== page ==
Wytch, Exordium (Ripple Music 2021)

The debut album from Sweden’s Wytch is a rugged and dynamic statement of intent burgeoning with both straight-forward and clandestine perambulations.

Formed in 2017 as Aska, the band released an EP under that name and then switched to Wytch for their first long-player, Exordium. The musicians have performed with numerous other bands over the years, including Vintersorg. The roster is Simon Lundström (bass), Fredrik Nilsson (drums), Niklas Viklund (guitars), Mattias Marklund (guitars), and Johanna Lundberg (vocals).

There are eight tracks on the album. Each song is set up with a clever and catchy hook that the song develops around. It is a bluesy heavy psych sound defined by those rummaging guitar parts and Johanna Lundberg’s unforgettable, haunting voice. The zippy lead breaks are sometimes pepperpot shots and at other times are languid and insinuating. Sturdy bass and drum lines free the voice and guitars to crossover each other while simultaneously self-actualizing therewith, engendering a synergistic construct. It all sounds effortless but of course it couldn’t be. Music like this is rare.

Stand-out tracks for me are the pairings of expansive “Blood” with “Evil Heart” and doomy “Break You Down” with “You.” That’s half the set, isn’t it – I’m not really narrowing it down much. The thing is when you first hear any song on the album it immediately draws you in and holds onto you with a mystical spell that may or may not be sinister. It is not like a Siren song but instead it is more like the snowfall that awakens the intrepid journeyers in The Wizard Of Oz. It just doesn’t make any sense to stop listening. Recommended.

You can get Exordium right now. Look over the options at Ripple Music’s store or on Bandcamp.


Bandcamp, https://ripplemusic.bandcamp.com/album/exordium

Facebook, https://www.facebook.com/people/Wytch-Band/100063579726744/

Ripple Music, https://ripplemusic.bigcartel.com/product/wytch-exordium-limited-digipak-cd

Wytch, Exordium (Ripple Music 2021)

Dirty Honey, The Dirty Honey Album (2021)

The long-awaited debut album from Los Angeles blues-rock band Dirty Honey is out this week.

Marc LaBelle (vocals), John Notto (guitars), Justin Smolian (bass), and Corey Coverstone (drums) are Dirty Honey, a 1970s-influenced hard rock band that blends blues stylings seamlessly into their music. I saw them live several times in 2019 and the show they put on was always a highlight of any music festival.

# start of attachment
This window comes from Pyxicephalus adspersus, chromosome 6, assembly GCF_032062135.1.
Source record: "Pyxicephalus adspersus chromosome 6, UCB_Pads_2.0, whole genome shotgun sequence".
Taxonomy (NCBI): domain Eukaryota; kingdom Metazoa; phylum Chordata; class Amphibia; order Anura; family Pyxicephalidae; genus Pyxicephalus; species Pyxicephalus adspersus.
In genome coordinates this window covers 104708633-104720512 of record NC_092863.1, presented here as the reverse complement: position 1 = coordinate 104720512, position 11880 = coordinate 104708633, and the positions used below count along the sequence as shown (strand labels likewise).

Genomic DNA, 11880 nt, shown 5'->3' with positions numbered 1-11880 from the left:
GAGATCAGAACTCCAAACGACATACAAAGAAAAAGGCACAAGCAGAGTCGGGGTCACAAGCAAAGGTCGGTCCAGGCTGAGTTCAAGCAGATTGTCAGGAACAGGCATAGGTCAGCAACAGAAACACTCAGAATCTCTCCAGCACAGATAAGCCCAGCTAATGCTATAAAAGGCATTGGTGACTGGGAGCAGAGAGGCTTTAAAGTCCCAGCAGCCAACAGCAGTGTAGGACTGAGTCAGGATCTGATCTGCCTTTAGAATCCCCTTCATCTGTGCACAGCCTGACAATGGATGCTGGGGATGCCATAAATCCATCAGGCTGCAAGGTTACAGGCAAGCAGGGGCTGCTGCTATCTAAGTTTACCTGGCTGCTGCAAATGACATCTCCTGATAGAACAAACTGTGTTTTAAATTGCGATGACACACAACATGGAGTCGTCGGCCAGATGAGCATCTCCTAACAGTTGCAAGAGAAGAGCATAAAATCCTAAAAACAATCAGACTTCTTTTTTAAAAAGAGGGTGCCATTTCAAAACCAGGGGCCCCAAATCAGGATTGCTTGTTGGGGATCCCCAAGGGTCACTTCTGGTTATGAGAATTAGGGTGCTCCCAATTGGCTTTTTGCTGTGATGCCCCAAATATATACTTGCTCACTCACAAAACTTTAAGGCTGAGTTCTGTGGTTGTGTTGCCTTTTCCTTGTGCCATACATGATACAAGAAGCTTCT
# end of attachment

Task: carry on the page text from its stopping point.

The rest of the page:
The band has previously released an EP in 2019, and two of the singles from it were big hits, “Rolling 7s” and “When I’m Gone.” They find a way in every song to get your attention, sometimes with a big front and sometimes with a subtle insinuation. Every track’s a keeper and they all make you feel like being outside and living life whether the story the song tells is raucous or sad.

The first single off the new album is “California Dreamin’” and it is a goodtime rocker with catchy hooks and a great lead break. Opening the album as it does, it’s your first pass at LaBelle’s voice and it is at once lyrical and forceful, insistent and understanding. All the pieces of the band match up in rare ways that create consistent appeal to rock fans across a wide range of inclinations.

Other favorites of mine include “Tied Up” and “No Warning” because of the rhythm and the way elements land – all the separate parts can be heard on their own and when your brain puts them all together there is synergy. Of the eight songs on the album, seven of are up-tempo, straight-ahead rock songs. The closer is “Another Last Time” and while it is a little more on the somber side than the others, it has a big lead break and it is a powerful send-off for the set. I’d be glad to hear all of these songs live and I hope we get the chance to do that later this year. Recommended.

The Dirty Honey Album is out on Friday, April 23rd. Get your summer started early – music and merch can be found at the link below.

Live photo by Wayne Edwards, 2019 Sonic Temple Festival.


Dirty Honey Website, https://www.dirtyhoney.com/

Facebook, https://www.facebook.com/DirtyHoneyMusic/

Dirty Honey, The Dirty Honey Album (2021)

The Electric Mud, Burn The Ships review (Small Stone Records 2020)

Florida Heavy Blues instigators The Electric Mud return with more high voltage swamp metal on Burn The Ships.